Haute cuisine: what mystery meat did the Explorers Club dine on in 1951?

What’s the weirdest thing you’ve eaten? Grubs? Alligator? Kudu? I bet nothing you’ve ever eaten comes close to what was purportedly on the menu at at the 47th Explorers Club Annual Dinner in 1951 — Wooly Mammoth.

Apparently the Explorers Club members have exotic tastes, and their menus are known to include “tarantulas and goat eyeballs”. But MAMMOTH?! They’ve been extinct for thousands of years — why would you want to eat them? Well, after reading the first part of this description, I was convinced that it would be the next Kobe beef:

“One of the first scientific accounts of a well-preserved woolly mammoth (Mammuthus primigenius) frozen in Siberia described the meat as enticingly red and marbled”

But before you book your flight for a dinner on Wrangel Island, let’s read the rest of the sentence:

“but smelling so putrid that researchers could only tolerate a minute in its proximity”

So there is no way that wooly mammoth could have been served at the Explorers Club Annual Dinner in 1951. The guests would have certainly noticed it, right? There’s no way  “the Glacier Priest”*, Father Bernard Rosecrans Hubbard, and Captain George Francis Kosco actually brought back mammoth meat from Alaska. Well, we finally have an answer.

In a study recently published in PLoS One, Jessica Glass, Matt Davis, and colleagues at Yale decided to find out exactly what they ate that fateful night in 1951. Fortunately, Yale’s Peabody museum has a few pieces of the famed “mammoth meat” in its archives. And to make it more interesting, it wasn’t even labeled as mammoth meat*, rather it was labeled as a long-extinct giant ground sloth, Megatherium. And, if it was giant ground sloth:

“it would expand the latitudinal range of this genus, known only from South America, over 600% and rewrite what paleontologists know about ground sloth evolution”

The mystery meat from the Explorers Club Dinner of 1951. Courtesy of the Yale Peabody Museum.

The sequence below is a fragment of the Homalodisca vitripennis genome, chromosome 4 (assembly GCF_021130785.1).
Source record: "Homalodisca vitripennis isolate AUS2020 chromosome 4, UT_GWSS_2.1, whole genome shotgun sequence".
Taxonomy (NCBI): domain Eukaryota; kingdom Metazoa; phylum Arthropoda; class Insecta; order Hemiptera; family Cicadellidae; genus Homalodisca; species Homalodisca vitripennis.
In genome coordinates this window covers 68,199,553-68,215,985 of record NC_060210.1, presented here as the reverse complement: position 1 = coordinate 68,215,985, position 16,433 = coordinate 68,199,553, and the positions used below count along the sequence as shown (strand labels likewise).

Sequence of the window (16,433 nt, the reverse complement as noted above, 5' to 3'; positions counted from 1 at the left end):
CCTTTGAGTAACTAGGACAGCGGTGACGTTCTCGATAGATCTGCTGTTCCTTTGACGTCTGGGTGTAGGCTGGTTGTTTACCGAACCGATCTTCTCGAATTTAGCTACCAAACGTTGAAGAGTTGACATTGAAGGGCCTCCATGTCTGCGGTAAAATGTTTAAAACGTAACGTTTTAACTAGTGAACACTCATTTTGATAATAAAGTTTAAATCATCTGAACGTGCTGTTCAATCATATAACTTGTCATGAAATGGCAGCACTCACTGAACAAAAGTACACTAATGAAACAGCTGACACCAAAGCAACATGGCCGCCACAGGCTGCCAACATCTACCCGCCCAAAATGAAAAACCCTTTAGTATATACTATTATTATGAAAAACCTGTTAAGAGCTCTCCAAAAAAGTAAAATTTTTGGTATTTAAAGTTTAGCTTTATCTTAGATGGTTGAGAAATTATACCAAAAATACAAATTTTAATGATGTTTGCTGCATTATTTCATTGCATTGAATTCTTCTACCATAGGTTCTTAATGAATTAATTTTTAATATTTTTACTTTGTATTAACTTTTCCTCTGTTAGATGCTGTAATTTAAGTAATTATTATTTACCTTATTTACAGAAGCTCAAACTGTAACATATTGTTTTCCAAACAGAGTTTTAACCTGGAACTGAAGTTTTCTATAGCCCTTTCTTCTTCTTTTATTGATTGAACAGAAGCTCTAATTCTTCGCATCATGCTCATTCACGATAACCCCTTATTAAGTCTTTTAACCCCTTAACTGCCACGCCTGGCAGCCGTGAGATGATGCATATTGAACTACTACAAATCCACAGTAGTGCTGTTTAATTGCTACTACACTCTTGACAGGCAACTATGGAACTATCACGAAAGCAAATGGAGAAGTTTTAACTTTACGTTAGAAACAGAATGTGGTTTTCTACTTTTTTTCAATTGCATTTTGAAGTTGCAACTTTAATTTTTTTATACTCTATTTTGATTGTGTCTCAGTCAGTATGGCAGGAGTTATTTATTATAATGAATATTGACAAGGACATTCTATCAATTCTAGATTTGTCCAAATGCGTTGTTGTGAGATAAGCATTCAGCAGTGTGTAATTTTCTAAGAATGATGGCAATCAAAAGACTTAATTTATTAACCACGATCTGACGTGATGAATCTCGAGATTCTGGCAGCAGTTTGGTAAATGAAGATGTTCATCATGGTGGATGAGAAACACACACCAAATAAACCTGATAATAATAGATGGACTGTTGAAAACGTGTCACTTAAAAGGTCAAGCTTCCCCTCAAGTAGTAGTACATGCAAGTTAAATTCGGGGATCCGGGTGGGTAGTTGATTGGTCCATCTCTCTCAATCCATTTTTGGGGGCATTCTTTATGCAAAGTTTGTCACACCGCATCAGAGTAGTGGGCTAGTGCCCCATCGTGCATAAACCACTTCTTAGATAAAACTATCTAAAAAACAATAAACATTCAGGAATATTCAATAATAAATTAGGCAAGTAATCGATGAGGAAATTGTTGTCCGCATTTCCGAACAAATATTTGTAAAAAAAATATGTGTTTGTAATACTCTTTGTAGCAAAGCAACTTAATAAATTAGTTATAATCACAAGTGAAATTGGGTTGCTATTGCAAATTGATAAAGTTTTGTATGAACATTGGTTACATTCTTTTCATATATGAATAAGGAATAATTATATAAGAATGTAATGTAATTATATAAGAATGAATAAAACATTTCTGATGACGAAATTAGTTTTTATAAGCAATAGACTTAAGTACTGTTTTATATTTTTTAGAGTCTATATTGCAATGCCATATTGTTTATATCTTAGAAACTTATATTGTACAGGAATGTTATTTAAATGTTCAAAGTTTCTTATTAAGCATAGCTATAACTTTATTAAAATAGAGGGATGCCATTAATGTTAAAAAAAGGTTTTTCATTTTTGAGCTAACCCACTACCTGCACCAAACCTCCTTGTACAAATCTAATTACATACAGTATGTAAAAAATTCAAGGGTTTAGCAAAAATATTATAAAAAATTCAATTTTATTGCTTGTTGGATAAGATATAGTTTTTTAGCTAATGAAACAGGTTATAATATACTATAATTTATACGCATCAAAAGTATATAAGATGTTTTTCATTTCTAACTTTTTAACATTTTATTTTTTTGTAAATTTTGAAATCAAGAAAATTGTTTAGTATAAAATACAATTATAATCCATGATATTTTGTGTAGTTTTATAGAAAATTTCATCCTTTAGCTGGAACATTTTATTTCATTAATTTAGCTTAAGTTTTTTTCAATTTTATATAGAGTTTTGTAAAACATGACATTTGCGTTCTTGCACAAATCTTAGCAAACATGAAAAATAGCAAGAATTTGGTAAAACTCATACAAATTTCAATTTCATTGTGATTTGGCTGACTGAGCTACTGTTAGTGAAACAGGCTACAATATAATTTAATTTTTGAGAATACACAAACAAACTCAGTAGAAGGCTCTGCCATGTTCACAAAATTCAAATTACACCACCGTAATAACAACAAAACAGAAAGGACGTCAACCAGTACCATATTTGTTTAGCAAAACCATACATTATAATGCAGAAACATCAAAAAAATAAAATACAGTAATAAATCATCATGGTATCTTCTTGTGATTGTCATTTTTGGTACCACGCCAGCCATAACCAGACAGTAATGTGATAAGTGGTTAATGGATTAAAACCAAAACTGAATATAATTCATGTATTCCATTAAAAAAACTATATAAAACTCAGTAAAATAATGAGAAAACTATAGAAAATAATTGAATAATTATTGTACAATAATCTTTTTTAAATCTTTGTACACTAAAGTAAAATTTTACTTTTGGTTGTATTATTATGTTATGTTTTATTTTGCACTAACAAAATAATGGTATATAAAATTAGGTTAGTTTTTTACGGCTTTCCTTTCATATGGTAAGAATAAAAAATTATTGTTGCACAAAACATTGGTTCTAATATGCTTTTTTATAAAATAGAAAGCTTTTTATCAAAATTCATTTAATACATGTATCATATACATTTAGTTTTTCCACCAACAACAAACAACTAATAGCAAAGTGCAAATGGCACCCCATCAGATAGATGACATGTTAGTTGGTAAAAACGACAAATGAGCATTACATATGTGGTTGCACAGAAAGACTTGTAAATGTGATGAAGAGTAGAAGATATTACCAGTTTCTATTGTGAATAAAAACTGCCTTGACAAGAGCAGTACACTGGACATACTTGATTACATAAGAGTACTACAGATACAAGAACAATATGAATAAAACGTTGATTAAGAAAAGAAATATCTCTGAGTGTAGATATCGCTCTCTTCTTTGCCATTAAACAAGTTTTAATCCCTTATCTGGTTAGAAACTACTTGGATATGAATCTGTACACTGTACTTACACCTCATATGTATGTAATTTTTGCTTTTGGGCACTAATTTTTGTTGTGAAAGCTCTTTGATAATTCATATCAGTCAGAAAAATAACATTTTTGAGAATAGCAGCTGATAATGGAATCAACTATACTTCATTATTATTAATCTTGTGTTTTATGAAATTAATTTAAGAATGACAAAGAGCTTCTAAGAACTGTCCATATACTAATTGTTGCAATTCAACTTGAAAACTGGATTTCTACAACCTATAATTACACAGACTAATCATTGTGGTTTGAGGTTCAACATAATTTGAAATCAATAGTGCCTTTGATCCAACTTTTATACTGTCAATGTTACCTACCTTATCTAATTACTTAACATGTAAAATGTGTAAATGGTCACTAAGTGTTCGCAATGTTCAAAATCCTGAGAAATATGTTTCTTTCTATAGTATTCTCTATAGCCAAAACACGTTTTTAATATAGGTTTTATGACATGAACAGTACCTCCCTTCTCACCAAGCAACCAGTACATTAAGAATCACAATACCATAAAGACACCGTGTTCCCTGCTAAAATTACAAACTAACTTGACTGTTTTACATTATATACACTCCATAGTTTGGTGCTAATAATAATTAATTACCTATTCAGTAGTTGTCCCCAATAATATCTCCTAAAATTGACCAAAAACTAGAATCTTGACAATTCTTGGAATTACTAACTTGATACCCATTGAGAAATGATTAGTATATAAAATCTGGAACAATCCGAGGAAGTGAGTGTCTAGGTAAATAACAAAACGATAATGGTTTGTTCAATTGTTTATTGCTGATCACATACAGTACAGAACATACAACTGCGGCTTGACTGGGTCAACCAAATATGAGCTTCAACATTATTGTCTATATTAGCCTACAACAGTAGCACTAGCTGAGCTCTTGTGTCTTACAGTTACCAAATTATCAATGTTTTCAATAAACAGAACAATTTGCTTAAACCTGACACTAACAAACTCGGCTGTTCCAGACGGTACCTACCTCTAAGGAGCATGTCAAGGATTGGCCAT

To find out what species this was, Glass, Davis, and co. used ancient DNA techniques to extract DNA from the mystery meat and sequence a 308bp portion of the mitochondrial genome. In what is quite possibly the shortest results section ever (5 sentences), the authors report that the sample was not mammoth or giant ground sloth.

It was green sea turtle.

“Crush” the sea turtle from Finding Nemo (Disney). Also on the menu at the Explorers Club Dinner in 1951

Footnotes:

  • If my non-existent hip-hop career ever takes off, this will no doubt be my stage name.

** This rivals the Nespresso machine sludge experiment for best “hm, what could we sequence”-inspired research…

*** Public Service Announcement: Proper labeling of samples and tubes is an important part of science.

REFERENCE

Glass JR, Davis M, Walsh TJ, Sargis EJ, Caccone A (2016) Was Frozen Mammoth or Giant Ground Sloth Served for Dinner at The Explorers Club? PloS one, 11, e0146825. DOI: 10.1371/journal.pone.0146825

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About Noah Snyder-Mackler

I'm a postdoctoral fellow in the department of Evolutionary Anthropology at Duke University. Broadly, I study non-human primate genetics and genomics. More specifically, I'm interested in the interaction between behavior, genotype, and gene expression in response to social stress.
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